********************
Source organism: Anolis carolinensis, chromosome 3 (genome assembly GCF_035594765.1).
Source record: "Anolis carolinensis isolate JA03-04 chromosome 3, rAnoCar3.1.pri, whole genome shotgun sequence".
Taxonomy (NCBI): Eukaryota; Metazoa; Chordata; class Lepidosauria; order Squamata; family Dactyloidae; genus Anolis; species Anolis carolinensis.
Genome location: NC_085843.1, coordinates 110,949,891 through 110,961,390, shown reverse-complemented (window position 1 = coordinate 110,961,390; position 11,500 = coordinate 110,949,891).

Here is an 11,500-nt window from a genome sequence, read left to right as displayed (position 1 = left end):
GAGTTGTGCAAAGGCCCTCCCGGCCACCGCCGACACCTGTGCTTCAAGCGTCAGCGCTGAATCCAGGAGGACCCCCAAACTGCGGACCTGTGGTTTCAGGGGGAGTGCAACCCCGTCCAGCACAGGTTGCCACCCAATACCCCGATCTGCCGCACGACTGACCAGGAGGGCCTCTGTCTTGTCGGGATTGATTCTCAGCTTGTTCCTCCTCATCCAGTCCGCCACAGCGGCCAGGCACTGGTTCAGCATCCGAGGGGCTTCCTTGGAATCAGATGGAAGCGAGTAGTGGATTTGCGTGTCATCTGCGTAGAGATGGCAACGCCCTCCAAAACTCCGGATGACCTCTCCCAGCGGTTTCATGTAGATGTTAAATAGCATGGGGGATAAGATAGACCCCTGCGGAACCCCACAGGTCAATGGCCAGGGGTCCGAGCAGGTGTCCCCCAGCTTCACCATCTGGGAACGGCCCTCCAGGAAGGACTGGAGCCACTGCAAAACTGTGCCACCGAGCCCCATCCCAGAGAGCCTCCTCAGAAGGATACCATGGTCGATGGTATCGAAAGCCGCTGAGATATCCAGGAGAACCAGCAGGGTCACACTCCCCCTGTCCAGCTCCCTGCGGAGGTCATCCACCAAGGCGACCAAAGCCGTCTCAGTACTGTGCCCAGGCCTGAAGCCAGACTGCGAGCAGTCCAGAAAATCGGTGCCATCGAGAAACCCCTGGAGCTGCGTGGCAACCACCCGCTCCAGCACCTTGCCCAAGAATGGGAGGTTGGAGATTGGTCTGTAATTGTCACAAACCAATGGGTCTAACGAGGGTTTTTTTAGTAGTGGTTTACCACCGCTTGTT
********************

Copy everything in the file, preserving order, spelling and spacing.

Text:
Source organism: Anolis carolinensis, chromosome 3 (genome assembly GCF_035594765.1).
Source record: "Anolis carolinensis isolate JA03-04 chromosome 3, rAnoCar3.1.pri, whole genome shotgun sequence".
Taxonomy (NCBI): Eukaryota; Metazoa; Chordata; class Lepidosauria; order Squamata; family Dactyloidae; genus Anolis; species Anolis carolinensis.
Genome location: NC_085843.1, coordinates 110,949,891 through 110,961,390, shown reverse-complemented (window position 1 = coordinate 110,961,390; position 11,500 = coordinate 110,949,891).

Here is an 11,500-nt window from a genome sequence, read left to right as displayed (position 1 = left end):
GAGTTGTGCAAAGGCCCTCCCGGCCACCGCCGACACCTGTGCTTCAAGCGTCAGCGCTGAATCCAGGAGGACCCCCAAACTGCGGACCTGTGGTTTCAGGGGGAGTGCAACCCCGTCCAGCACAGGTTGCCACCCAATACCCCGATCTGCCGCACGACTGACCAGGAGGGCCTCTGTCTTGTCGGGATTGATTCTCAGCTTGTTCCTCCTCATCCAGTCCGCCACAGCGGCCAGGCACTGGTTCAGCATCCGAGGGGCTTCCTTGGAATCAGATGGAAGCGAGTAGTGGATTTGCGTGTCATCTGCGTAGAGATGGCAACGCCCTCCAAAACTCCGGATGACCTCTCCCAGCGGTTTCATGTAGATGTTAAATAGCATGGGGGATAAGATAGACCCCTGCGGAACCCCACAGGTCAATGGCCAGGGGTCCGAGCAGGTGTCCCCCAGCTTCACCATCTGGGAACGGCCCTCCAGGAAGGACTGGAGCCACTGCAAAACTGTGCCACCGAGCCCCATCCCAGAGAGCCTCCTCAGAAGGATACCATGGTCGATGGTATCGAAAGCCGCTGAGATATCCAGGAGAACCAGCAGGGTCACACTCCCCCTGTCCAGCTCCCTGCGGAGGTCATCCACCAAGGCGACCAAAGCCGTCTCAGTACTGTGCCCAGGCCTGAAGCCAGACTGCGAGCAGTCCAGAAAATCGGTGCCATCGAGAAACCCCTGGAGCTGCGTGGCAACCACCCGCTCCAGCACCTTGCCCAAGAATGGGAGGTTGGAGATTGGTCTGTAATTGTCACAAACCAATGGGTCTAACGAGGGTTTTTTTAGTAGTGGTTTACCACCGCTTGTT